Album #89: Asbestos Guitars – Isolation Tapes

  • Released: 2020
  • Origin: Leeds, England
  • Label: Self-released
  • Best Track: Flexitime

Does this count as an album? Dan Hyndman from Mush, who released one of my favourite records of 2020 so far, has kept himself occupied during the lockdown by writing and recording a collection of tracks from home and uploading them to Bandcamp, under the name Asbestos Guitars.

And yes, other than that it has no physical release, I class it as an album by every metric. It’s of album length, has ten tracks that are intended to be played in the order they’re listed, and carries a theme – a very topical theme at that.

A fate also suffered in recent weeks by the likes of Cable Ties and Riz Ahmed, it’s unfortunate for Mush that the release of their politically charged debut 3D Routine has coincided with a time when nobody is really talking about politics, even though it’s a subject far from irrelevant to COVID-19. In response, and put together in just ten days, Isolation Tapes is a collection of what Hyndman describes as “poorly recorded jams” that represents perhaps the most bang up-to-the-minute musical account of the world in its current state.

You can tell that from titles like ‘Lockdown’, ‘Curtain Twitcher’, and the wonderfully scuzzy opener ‘Covid Cash Cow’. Hyndmans distinctively goofy vocals, reminding me of characters from The Ren & Stimpy Show, make it hard to discern the lyrics, but you certainly get the gist. ‘I’ll Pay Your Fine’ seems to be aimed at wazzocks ignoring the lockdown, and the Pavementy ‘Flexitime’ is probably the pick of the tracks – good enough to be in Mush’s main canon for me.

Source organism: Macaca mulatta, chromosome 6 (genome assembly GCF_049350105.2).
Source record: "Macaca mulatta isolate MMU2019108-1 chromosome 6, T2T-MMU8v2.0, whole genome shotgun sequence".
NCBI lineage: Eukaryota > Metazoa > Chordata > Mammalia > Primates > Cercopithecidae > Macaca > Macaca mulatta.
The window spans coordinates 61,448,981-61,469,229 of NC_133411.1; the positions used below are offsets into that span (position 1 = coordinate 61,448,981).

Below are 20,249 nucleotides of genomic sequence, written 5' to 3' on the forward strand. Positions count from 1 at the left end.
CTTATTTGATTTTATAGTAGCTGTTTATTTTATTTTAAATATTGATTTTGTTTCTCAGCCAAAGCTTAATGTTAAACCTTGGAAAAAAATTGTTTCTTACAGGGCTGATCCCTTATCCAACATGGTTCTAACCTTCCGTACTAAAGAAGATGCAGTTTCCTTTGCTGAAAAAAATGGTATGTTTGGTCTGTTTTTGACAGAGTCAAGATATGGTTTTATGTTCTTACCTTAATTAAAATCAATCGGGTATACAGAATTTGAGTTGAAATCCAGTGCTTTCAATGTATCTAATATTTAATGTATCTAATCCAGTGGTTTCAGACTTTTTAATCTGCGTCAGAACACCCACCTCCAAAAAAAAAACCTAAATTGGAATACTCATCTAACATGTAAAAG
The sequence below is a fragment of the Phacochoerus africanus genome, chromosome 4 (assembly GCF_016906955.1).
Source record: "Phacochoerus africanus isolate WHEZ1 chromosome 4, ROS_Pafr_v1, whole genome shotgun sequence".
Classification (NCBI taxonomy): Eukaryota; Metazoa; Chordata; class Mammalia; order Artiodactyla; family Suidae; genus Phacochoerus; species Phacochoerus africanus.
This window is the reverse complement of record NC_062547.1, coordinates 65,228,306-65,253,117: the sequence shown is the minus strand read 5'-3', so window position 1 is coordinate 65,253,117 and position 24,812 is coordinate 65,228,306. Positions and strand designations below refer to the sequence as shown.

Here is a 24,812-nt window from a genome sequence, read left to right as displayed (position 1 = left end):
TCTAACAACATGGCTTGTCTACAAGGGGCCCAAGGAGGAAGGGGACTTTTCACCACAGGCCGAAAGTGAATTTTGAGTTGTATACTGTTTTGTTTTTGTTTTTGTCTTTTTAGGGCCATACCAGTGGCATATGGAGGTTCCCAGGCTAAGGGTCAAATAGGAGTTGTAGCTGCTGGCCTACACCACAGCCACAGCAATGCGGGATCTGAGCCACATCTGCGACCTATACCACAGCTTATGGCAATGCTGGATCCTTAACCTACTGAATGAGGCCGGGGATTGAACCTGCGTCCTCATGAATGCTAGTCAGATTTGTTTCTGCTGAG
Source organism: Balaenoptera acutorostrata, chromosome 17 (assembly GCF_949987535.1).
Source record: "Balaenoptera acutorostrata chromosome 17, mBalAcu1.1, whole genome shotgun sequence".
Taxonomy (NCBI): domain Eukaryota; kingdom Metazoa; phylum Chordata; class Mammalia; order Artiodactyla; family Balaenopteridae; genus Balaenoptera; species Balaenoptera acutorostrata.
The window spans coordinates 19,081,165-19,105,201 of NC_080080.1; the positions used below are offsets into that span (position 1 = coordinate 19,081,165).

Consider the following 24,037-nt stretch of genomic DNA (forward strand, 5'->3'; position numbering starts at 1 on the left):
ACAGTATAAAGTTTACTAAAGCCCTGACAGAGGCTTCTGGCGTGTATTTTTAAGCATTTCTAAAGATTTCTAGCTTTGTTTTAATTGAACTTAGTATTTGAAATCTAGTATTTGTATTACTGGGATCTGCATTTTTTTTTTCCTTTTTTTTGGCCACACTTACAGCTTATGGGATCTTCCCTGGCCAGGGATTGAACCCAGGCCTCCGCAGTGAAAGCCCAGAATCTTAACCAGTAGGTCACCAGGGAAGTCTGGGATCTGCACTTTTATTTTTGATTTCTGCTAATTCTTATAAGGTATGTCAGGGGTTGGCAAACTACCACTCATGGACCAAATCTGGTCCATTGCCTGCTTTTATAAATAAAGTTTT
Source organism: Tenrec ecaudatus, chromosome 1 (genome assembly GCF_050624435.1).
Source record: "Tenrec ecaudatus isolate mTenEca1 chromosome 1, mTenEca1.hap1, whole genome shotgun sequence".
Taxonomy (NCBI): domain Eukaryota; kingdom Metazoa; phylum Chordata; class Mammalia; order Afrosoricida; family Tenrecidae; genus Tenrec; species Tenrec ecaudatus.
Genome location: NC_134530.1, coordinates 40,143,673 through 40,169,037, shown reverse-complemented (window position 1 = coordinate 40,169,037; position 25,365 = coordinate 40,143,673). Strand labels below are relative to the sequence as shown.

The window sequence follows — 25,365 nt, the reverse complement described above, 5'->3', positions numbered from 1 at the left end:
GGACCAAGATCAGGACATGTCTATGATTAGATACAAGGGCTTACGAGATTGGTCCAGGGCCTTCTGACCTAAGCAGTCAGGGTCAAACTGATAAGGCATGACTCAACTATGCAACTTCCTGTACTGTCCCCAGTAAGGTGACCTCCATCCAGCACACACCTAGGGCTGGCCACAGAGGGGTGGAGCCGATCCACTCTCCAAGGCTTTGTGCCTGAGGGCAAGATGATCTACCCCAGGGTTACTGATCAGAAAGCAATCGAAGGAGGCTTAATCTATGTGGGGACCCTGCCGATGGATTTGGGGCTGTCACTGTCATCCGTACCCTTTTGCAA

“Poorly recorded jams” they may be, but the collection has structure. ‘Covid Cash Cow’ songs like an opener, ‘Primitive Science’ like a closer, the lower-tempo tracks are somewhere in the middle and the thing is punctuated with a couple of instrumentals. Sure, it’s a bit cobbled together and rough around the edges, but what do you expect?

I’ve known artists to delay and deliberate over their albums for years in a quest to make them absolutely perfect, and come up with something far worse than what Hyndman has done in his bedroom, with a few instruments and a tape recorder, in less than a fortnight.

The full album can be heard here, and why not bung him a donation? I will when I’m less skint.

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